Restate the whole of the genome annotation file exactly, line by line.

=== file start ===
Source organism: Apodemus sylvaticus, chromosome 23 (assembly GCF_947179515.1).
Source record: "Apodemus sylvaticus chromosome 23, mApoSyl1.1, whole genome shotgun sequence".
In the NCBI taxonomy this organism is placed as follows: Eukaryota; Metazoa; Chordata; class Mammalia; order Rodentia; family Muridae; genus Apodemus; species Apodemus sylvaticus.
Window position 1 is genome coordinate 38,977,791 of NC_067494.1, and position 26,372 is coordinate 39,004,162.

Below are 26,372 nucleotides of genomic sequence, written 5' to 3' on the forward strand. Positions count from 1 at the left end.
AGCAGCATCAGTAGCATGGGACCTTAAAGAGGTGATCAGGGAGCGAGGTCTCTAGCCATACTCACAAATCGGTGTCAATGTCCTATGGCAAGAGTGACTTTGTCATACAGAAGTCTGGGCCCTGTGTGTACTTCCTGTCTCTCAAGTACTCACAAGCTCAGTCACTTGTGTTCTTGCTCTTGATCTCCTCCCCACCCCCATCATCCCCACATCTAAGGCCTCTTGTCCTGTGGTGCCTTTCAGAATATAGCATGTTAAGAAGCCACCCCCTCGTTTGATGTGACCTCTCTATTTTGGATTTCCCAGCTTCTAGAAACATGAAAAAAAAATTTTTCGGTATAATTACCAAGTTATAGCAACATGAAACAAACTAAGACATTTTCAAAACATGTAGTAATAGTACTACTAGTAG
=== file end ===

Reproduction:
Source organism: Apodemus sylvaticus, chromosome 23 (assembly GCF_947179515.1).
Source record: "Apodemus sylvaticus chromosome 23, mApoSyl1.1, whole genome shotgun sequence".
In the NCBI taxonomy this organism is placed as follows: Eukaryota; Metazoa; Chordata; class Mammalia; order Rodentia; family Muridae; genus Apodemus; species Apodemus sylvaticus.
Window position 1 is genome coordinate 38,977,791 of NC_067494.1, and position 26,372 is coordinate 39,004,162.

Below are 26,372 nucleotides of genomic sequence, written 5' to 3' on the forward strand. Positions count from 1 at the left end.
AGCAGCATCAGTAGCATGGGACCTTAAAGAGGTGATCAGGGAGCGAGGTCTCTAGCCATACTCACAAATCGGTGTCAATGTCCTATGGCAAGAGTGACTTTGTCATACAGAAGTCTGGGCCCTGTGTGTACTTCCTGTCTCTCAAGTACTCACAAGCTCAGTCACTTGTGTTCTTGCTCTTGATCTCCTCCCCACCCCCATCATCCCCACATCTAAGGCCTCTTGTCCTGTGGTGCCTTTCAGAATATAGCATGTTAAGAAGCCACCCCCTCGTTTGATGTGACCTCTCTATTTTGGATTTCCCAGCTTCTAGAAACATGAAAAAAAAATTTTTCGGTATAATTACCAAGTTATAGCAACATGAAACAAACTAAGACATTTTCAAAACATGTAGTAATAGTACTACTAGTAG